NEW YORK — An anonymous former Facebook contractor says he witnessed colleagues suppress news about “popular conservative topics” from the website’s “trending” section. This allegation, published on Gizmodo Monday morning, ignited a debate over whether Facebook and other social media companies are prioritizing liberal viewpoints in their trending topics. Facebook says it takes “allegations of…
NEW YORK — An anonymous former Facebook contractor says he witnessed colleagues suppress news about “popular conservative topics” from the website’s “trending” section.
This allegation, published on Gizmodo Monday morning, ignited a debate over whether Facebook and other social media companies are prioritizing liberal viewpoints in their trending topics.
Facebook says it takes “allegations of bias very seriously.” What the former worker is describing, if it happened, would have violated the company’s “trending” guidelines.
“These guidelines do not permit the suppression of political perspectives,” according to a company statement. “Nor do they permit the prioritization of one viewpoint over another or one news outlet over another.”
But Facebook is not outright denying the suppression claims.
Bottom line: Humans, unlike algorithms, have hearts. And the company can’t know for sure what was in the hearts of the workers who were selecting certain stories while rejecting others.
So the operators of many websites — some conservative-leaning and some not — are buzzing about the implications of Gizmodo’s report. By Monday afternoon, the topic was itself a trending story on Facebook.
The anonymous quotes in the report contributed to a long-held view among some prominent conservatives that Facebook, Twitter and other technology companies are infected by liberal bias.
Sean Davis, cofounder of the conservative web site The Federalist, tweeted about the alleged suppression, saying, “We’ve all experienced it.”
The Drudge Report led with the Gizmodo story on Monday afternoon, adapting Sheryl Sandberg’s book title “Lean In” to read “Leaning Left!”
In turn, some commenters dismissed those reactions as a “play the victim” strategy. In some ways, Monday’s debate mimicked a fight that’s been raging for decades about perceived liberal bias in news media coverage.
Meanwhile, others expressed skepticism. “We at RedState have certainly never observed any of the behavior that is alleged in the article being targeted at us, specifically,” wrote Leon Wolf, of the popular conservative site RedState.
Three former Facebook workers who spoke with CNNMoney echoed what some of Gizmodo’s other sources said — that personal biases might creep into the day-to-day “trending” work, but they never detected institutional bias for or against conservative information.
To the contrary, “the guidance from management was that it should be objectively representing what people are talking about, regardless of political views,” one of the sources told CNNMoney.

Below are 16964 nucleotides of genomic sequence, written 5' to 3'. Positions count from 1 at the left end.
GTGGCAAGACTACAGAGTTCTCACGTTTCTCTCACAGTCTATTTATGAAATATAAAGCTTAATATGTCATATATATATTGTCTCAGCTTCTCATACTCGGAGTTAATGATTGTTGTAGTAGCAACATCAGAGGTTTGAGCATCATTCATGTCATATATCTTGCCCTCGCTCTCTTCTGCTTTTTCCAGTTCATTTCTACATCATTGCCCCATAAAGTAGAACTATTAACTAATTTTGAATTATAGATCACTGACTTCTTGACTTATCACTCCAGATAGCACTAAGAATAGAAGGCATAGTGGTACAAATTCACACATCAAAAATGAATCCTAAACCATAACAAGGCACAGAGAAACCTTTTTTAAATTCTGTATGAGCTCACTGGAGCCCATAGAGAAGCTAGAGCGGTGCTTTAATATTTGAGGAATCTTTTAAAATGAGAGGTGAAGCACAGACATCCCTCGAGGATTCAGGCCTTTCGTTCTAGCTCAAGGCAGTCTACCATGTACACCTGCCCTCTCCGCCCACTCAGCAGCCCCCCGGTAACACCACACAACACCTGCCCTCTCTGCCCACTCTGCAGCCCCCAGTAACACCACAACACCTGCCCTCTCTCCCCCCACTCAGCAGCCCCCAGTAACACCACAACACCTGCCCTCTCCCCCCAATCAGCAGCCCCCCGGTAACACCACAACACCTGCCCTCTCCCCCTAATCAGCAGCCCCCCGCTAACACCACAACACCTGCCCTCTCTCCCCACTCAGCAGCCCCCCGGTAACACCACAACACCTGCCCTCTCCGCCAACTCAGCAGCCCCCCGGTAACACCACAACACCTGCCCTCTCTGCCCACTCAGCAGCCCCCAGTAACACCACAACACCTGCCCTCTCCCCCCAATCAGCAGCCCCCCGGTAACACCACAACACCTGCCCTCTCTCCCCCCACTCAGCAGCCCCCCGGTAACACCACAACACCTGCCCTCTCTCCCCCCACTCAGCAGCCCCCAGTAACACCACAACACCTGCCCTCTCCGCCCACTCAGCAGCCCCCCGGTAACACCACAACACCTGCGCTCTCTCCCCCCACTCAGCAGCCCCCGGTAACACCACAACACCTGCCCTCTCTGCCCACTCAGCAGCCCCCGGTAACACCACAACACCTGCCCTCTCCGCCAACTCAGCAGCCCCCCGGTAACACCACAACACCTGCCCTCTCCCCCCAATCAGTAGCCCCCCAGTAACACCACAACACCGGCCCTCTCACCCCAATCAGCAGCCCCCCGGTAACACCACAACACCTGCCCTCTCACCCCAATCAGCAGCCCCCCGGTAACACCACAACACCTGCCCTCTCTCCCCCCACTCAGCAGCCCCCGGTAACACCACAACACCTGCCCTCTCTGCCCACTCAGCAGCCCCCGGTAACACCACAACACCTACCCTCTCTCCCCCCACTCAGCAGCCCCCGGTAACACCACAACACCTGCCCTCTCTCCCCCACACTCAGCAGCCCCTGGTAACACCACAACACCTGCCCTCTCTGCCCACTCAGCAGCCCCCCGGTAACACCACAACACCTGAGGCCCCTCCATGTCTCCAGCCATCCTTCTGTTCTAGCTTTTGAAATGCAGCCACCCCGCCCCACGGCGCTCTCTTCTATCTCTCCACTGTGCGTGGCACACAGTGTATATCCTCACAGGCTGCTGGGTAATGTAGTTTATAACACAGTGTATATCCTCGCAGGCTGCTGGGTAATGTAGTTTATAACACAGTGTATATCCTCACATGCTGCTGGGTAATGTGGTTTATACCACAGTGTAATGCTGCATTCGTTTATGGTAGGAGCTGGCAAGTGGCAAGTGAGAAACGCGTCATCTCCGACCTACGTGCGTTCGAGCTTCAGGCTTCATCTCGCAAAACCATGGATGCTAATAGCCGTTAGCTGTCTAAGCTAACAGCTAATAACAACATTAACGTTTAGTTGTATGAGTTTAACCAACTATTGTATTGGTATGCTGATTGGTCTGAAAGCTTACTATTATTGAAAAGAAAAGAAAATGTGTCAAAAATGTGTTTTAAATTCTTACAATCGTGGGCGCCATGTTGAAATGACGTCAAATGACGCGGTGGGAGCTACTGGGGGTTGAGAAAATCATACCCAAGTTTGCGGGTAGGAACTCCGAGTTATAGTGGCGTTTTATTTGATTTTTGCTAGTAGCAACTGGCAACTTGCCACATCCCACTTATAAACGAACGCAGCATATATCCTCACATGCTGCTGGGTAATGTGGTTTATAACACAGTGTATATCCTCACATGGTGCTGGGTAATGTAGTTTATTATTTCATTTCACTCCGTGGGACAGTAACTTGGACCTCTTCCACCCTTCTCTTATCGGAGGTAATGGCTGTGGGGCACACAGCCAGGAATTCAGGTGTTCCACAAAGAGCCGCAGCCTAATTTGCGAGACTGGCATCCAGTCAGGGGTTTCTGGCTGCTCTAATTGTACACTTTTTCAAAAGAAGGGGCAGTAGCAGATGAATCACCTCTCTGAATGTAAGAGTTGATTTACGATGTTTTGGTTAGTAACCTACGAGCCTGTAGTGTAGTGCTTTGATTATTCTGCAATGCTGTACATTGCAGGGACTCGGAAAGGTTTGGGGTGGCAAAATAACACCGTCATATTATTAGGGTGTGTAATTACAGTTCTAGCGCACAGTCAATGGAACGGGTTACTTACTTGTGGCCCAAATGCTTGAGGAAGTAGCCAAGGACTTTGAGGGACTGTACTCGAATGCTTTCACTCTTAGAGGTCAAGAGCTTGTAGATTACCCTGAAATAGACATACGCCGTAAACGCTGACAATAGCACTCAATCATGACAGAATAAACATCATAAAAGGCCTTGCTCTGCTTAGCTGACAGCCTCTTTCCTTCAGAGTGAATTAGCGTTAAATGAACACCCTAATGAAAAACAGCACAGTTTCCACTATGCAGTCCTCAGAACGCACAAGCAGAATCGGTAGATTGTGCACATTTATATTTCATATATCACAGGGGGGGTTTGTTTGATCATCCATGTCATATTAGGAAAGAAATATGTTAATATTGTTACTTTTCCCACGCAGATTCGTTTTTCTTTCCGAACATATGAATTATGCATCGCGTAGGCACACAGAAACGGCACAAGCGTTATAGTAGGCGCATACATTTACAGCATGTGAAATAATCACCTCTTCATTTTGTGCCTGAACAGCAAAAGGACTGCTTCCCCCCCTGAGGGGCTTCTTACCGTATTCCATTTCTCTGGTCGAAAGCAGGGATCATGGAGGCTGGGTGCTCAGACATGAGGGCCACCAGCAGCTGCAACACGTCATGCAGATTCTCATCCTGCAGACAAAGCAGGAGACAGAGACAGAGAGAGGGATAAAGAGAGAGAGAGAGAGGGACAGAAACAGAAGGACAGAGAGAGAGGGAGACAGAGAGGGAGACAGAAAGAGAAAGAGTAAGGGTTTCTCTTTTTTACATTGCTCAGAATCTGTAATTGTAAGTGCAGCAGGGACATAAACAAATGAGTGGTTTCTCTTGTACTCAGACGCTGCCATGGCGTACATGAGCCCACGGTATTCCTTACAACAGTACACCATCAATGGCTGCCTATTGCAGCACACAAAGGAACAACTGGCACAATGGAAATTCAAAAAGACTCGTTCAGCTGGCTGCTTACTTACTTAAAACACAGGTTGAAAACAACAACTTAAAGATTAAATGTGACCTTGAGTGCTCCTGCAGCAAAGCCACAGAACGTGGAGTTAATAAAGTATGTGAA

Another source, a former trending topic curator, said the teams prized transparency and open communication. While some stories that were trending across Facebook were blocked from appearing in the box, the intent was to weed out spam and other objectionable content.
“Blacklisted topics had to be logged by the team along with reasons,” the source said. “They were also checked… We were also very open with each other about the content we edited.”
A third source said, “no one ever told me to suppress a conservative story.”
The main source for Gizmodo’s story asserted that the tamping down of conservative stories happened more subtly, “depending on who was on shift.”
The source said, “I’d come on shift and I’d discover that CPAC or Mitt Romney or Glenn Beck or popular conservative topics wouldn’t be trending because either the curator didn’t recognize the news topic or it was like they had a bias against Ted Cruz.”
The person spoke on condition of anonymity, like CNNMoney’s sources did. Gizmodo quoted a second former contractor who said “it was absolutely bias” and “we were doing it subjectively.”
Facebook responded by saying that it is “a platform for people and perspectives from across the political spectrum.” In other words, conservatives are welcome.
“There are rigorous guidelines in place for the review team to ensure consistency and neutrality,” the company said. “These guidelines do not permit the suppression of political perspectives. Nor do they permit the prioritization of one viewpoint over another or one news outlet over another. These guidelines do not prohibit any news outlet from appearing in Trending Topics.”
At issue is whether the guidelines were violated by former contractors — and by extension whether they’re still being violated today.
Jason Pontin, the editor in chief and publisher of MIT Technology Review, said Monday’s report came amid “a period of widespread paranoia amongst conservatives and Trump supporters that mainstream media, social media companies like Facebook and Twitter, and other elite institutions are routinely shadow blocking conservative opinions.”
He expressed doubt about any systemic suppression of conservative news by Facebook, citing CEO Mark Zuckerberg’s temperament.
While Zuckerberg seemed to criticize Donald Trump’s immigration rhetoric during the F8 conference last month, he is “acutely aware of the responsibilities and optics of becoming the global communications platform,” Pontin said. “Insofar as he’s an ideologue at all, he’s an ideologue for risk capitalism, the power of technology to achieve big things, and the benefits of openness and the social graph. He wouldn’t take this risk.”